So far she's no worse and might actually be more perky. I gave her a 2nd dose of the Neomycin this evening and more yogurt, with extra probiotics tossed in for good measure. She seemed interested in the yogurt and ate it willingly. It looks like she is now starting to eat some of the chickstater (medicated) on her own. We might just pull this one out. I will keep her isolated until her droppings return to "normal" though and stick with the treatments as antibiotics should be run through a full course.
     
  6. WI FarmChick

    WI FarmChick Chillin' With My Peeps

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    Sounds like you've got things under control now. that's great. Good luck.
     
  7. Wisher1000

    Wisher1000 Bama Biddy

    What happened? Could you post an update?
     
  8. TXMike

    TXMike New Egg

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    Apr 19, 2012
    Howdy Wisher... Thanks for checking in. I suspect it might mean you have a sick girl.. :-(

    Here's the update.

    I nursed her with the antibiotic for several days to kill the bad bugs in her gut. She started showing some improvement (more active, tail held a little higher, etc). I then added some "probiotic" powder to water and putting that into her as I weaned her off of the antibiotic. The thought was that as the antibiotic killed the "bad bugs" it would also kill the "good" bugs in her system, so they needed to be replaced back in. Does any of that really matter? I don't know, as I am not trained in vet medicine.

    BUT, the good news is that she is a healthy and happy member of our little flock (7 girls, 1 boy). :) (I have some spoiled hens! But we love em!)

    Any real country person would likely laugh at this city boy. I know I must have spent $ 30-50 in different things trying to nurse a $3.50 chick back to health. I suppose the upside is that I have enough large animal grade antibiotic and probotic to last me well past their expiration dates..! (all of that stuff is sold for goats on up to horses! so tiny tiny doeses to my pullet)

    I hope your flock is happy and healthy, and if not, perhaps this post helps a little bit..

    Here are a few pics related to the topic.

    All the best!

    Michael


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    Last edited: Aug 31, 2012
  9. Wisher1000

    Wisher1000 Bama Biddy

    Oh, good! I am thrilled to hear that happy ending! I was actually researching "enteritis" while looking into the meds in wild game starter that is used to prevent it in quail. Your thread was one of the many tangents I managed to get off on and I just wanted to know if your girl made it.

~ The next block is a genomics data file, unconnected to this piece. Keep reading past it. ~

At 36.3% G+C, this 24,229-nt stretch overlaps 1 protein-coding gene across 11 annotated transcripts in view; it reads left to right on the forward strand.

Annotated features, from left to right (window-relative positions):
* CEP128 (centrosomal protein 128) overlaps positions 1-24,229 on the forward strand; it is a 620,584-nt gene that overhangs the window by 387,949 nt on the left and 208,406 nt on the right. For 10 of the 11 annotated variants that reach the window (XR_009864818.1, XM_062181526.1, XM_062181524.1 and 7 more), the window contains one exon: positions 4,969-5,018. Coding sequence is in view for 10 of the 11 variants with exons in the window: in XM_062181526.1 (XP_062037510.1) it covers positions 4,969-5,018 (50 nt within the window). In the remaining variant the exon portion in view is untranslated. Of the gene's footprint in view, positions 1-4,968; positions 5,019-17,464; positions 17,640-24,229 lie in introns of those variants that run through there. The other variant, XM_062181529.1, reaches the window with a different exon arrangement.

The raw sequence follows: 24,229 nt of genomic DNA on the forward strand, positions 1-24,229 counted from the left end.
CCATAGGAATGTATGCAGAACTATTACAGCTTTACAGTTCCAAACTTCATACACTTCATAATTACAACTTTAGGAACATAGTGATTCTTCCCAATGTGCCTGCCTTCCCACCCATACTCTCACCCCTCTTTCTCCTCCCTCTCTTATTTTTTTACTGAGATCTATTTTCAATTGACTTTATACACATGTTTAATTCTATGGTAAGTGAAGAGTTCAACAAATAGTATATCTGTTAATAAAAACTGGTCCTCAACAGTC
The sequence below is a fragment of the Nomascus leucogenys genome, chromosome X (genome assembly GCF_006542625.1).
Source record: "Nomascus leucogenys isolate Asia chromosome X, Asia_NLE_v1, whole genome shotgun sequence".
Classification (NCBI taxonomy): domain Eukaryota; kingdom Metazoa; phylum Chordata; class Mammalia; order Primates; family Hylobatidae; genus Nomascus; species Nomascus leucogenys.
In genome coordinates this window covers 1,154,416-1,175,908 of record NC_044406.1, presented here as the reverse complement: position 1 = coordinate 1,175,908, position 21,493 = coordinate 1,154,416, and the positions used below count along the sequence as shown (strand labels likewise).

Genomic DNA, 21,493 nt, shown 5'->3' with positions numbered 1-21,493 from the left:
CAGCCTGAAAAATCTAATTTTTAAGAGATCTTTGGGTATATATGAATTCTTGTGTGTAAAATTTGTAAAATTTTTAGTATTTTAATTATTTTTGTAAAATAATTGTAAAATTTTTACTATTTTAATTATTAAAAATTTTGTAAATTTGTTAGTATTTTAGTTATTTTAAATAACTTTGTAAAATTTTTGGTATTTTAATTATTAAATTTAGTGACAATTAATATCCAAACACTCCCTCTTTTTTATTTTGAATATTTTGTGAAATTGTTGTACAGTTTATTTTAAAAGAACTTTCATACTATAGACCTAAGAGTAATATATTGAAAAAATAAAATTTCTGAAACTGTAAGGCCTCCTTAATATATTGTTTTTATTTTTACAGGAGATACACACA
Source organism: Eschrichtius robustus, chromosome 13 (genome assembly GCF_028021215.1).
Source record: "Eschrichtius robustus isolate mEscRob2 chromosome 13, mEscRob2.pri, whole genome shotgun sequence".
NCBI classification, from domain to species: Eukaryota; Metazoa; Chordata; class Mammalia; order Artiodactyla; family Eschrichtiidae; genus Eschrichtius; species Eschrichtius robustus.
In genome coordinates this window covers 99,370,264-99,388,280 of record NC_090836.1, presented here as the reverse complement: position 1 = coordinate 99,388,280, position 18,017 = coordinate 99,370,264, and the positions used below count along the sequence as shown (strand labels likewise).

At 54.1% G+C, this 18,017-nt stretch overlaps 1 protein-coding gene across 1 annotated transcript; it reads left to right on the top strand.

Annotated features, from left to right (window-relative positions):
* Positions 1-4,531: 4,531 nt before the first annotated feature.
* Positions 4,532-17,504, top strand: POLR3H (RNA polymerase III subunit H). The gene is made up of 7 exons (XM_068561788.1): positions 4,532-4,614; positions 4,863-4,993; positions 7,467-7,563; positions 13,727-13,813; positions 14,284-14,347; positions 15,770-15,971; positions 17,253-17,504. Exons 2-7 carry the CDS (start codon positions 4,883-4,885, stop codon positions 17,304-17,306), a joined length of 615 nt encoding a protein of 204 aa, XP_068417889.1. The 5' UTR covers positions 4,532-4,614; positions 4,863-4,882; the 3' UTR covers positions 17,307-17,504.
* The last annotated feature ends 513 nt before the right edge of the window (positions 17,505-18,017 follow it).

No, no laughing here. I just bought 100# of starter crumbles (two fifty pound bags) for one chick because I needed 22 - 24% protein and my only choices were 30% and 18%. Lucky for me, those, mixed half and half make 24% but MAN do I have a lot of extra starter! [​IMG]

    I see you are new here, welcome!! I'd like to invite you to come on over to "The Old Folks Home" thread and chat with us. It may be a chance to commune with a smaller group of chicken lovers and have a bit of social fun as well. It is in the Random Ramblings forum and all are welcome. I know it can be difficult to find a regular thread to join, so if you want, try ours!

    Thanks for the update.
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    Last edited: Aug 31, 2012
  10. islandfarm

    islandfarm New Egg

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    Thank you SO much for posting this information and the pics of the medications you used. Your info saved the day!

    I also have Buff Orpingtons, and a large amount of space for them to range, and have had 2.5 years with no issues. Then I introduced 6 new pullets, all very healthy, and also had an increase in wild birds hanging around. I don't know which caused the problem, or something else entirely, but I lost one chicken to whatever this is and had a second one looking ill when I came across your post. (Desperate late-night Googling of symptoms!)

    The symptoms were identical, so I followed your lead, went to TSC and got her Neomycin, and I used Sav-A-Chick for the probiotic. Ta-da! Three days later she is out there with the rest of the flock, looking so much better. And I discovered that chickens love Chobani yogurt! The only thing I did in addition was pull up a kale plant and give that to her -- that's a real treat for my group, and I knew things were looking up when she started ripping it to shreds!

    The biggest challenge was figuring out how to dose a chicken's water feeder with a medication meant for a 600 lb animal...